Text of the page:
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Re: [bug #41246] Allow to switch shell batch mode at runtime instead of

From: Paul Smith
Subject: Re: [bug #41246] Allow to switch shell batch mode at runtime instead of build time
Date: Tue, 04 Feb 2014 12:28:53 -0500

On Tue, 2014-02-04 at 18:54 +0200, Eli Zaretskii wrote:
> > Another issue is with backslashes in paths.
> > 
> > For example:
> > $ cat <<EOF > foo.mk
> > foo:
> >         grep foo < foo\\bar
> > EOF
> > 
> > (Note the < is just there to trigger sh -c)
> > 
> > This executes sh -c "grep foo < foo\\bar", which fails with:
> >   /usr/bin/sh: foobar: No such file or directory
> > But in batch mode shell, this executes sh makennnnn.sh with a
> content of
> >   grep foo < foo\\bar
> > and that fails with:
> >   makennnnn.sh: line 1: foo\bar: No such file or directory
> > 
> > (Note how in one case the backslash is eaten and not in the other
> case)
> Why are you using backslashes in file names when your shell is a Unixy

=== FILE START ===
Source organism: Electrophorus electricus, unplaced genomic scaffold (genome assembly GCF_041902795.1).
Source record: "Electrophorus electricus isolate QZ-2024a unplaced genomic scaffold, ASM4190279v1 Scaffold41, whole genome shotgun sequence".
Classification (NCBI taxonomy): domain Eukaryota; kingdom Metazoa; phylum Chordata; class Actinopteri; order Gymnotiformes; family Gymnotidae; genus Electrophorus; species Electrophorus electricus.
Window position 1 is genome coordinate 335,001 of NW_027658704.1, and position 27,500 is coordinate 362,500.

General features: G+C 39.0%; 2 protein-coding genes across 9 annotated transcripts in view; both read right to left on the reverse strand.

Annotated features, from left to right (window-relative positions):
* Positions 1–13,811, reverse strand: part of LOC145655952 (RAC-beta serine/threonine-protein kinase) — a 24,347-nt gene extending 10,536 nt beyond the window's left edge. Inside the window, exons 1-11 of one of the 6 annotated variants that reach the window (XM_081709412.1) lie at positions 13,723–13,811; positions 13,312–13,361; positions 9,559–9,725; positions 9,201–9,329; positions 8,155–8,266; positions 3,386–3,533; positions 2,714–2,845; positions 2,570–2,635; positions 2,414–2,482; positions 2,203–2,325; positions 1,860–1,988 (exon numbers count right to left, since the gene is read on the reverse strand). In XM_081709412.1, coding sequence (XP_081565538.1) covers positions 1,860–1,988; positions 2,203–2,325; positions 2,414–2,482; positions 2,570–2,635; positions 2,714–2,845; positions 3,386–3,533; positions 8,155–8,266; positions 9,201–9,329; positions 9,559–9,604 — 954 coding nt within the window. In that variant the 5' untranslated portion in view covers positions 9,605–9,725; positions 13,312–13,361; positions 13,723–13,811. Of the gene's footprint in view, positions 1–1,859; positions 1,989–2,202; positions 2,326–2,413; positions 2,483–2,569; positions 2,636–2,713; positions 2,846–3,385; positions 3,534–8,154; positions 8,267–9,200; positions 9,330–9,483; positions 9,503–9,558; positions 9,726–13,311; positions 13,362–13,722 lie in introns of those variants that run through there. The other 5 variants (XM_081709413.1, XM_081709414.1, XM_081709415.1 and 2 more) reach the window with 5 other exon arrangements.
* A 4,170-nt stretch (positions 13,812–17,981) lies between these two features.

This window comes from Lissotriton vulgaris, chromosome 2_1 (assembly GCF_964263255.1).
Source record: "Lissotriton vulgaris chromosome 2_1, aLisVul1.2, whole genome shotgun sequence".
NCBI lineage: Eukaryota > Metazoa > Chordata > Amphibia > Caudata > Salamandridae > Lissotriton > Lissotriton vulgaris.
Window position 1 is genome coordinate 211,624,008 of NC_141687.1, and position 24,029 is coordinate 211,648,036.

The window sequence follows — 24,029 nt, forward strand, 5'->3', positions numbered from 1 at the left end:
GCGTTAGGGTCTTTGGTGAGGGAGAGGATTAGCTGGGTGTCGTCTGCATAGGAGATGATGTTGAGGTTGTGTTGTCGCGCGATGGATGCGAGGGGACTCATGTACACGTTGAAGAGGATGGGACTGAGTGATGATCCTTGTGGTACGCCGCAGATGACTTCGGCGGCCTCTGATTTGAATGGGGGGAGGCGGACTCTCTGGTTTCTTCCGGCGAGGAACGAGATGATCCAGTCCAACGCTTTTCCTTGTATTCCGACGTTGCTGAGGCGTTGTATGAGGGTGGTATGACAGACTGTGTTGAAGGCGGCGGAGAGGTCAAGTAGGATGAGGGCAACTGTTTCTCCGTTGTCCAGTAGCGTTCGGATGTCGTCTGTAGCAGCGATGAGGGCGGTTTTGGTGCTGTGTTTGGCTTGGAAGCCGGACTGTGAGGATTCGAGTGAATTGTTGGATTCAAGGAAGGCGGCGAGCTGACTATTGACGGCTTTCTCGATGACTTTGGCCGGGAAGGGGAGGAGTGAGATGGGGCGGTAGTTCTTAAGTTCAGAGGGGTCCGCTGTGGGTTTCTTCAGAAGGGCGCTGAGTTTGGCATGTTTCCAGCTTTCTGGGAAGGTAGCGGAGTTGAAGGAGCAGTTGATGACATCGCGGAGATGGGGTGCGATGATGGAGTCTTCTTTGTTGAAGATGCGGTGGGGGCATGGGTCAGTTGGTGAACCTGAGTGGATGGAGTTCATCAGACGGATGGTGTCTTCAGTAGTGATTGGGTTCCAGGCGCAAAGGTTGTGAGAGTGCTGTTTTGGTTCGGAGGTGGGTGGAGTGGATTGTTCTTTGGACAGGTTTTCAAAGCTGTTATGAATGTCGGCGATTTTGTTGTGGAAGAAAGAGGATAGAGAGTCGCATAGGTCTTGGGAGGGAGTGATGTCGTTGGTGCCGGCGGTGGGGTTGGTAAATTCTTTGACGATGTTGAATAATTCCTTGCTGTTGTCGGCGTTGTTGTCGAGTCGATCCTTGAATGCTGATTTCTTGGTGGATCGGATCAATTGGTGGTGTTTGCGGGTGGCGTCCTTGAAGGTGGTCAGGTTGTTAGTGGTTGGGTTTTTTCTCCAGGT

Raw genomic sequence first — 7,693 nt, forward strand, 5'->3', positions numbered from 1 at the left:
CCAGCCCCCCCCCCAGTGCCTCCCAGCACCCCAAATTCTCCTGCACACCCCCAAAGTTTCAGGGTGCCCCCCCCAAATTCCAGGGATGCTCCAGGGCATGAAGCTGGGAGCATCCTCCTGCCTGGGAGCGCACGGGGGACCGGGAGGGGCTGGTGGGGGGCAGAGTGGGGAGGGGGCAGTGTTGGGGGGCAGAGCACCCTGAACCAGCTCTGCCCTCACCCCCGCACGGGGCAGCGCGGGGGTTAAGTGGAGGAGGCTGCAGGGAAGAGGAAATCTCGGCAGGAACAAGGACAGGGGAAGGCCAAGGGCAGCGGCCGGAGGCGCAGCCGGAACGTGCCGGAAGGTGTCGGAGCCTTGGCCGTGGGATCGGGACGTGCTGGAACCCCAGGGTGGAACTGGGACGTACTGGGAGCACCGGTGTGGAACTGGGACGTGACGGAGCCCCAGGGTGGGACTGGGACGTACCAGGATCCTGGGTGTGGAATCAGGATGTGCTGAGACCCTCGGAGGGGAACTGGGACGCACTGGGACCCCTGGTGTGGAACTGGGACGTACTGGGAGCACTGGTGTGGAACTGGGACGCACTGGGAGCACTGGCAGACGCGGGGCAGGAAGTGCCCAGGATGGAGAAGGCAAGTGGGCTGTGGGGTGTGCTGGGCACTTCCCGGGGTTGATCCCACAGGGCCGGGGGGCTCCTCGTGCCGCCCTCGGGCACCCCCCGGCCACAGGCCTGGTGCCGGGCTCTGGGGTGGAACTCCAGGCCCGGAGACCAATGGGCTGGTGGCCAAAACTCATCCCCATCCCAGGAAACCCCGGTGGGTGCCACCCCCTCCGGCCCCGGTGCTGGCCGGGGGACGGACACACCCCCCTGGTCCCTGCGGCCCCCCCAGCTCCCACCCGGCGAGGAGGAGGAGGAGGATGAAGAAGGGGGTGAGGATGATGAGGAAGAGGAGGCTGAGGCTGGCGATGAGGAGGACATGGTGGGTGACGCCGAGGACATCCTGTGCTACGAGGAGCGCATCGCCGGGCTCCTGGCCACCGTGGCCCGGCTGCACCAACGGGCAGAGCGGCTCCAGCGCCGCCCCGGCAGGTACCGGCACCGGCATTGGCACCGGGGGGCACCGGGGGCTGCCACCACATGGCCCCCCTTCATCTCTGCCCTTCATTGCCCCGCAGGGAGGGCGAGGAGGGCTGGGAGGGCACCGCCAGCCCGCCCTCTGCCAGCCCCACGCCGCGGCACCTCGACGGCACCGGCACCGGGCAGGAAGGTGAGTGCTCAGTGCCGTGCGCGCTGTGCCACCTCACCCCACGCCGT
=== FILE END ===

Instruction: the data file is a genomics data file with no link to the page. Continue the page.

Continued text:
> shell?  That makes little sense to me, and I don't see why Make on
> Windows should support such use.  Unixy shells are supposed to get
> Unixy file names with forward slashes, including in redirection.

I agree about using backslashes as directory separators, that obviously
cannot work in /bin/sh, even on Windows.

But I do see a problem above; what if the literal file 'foo\bar' (a file
with a backslash in the name) existed?  Then this would work on UNIX but
fail on Windows, because (Mike shows) too many backslashes are eaten.

On UNIX, "grep foo < foo\\bar" would do as Mike shows the batch mode
shell to do, and look for the literal file 'foo\bar', but note his
example above where BOTH backslashes are dropped in non-batch mode.

That seems wrong to me...

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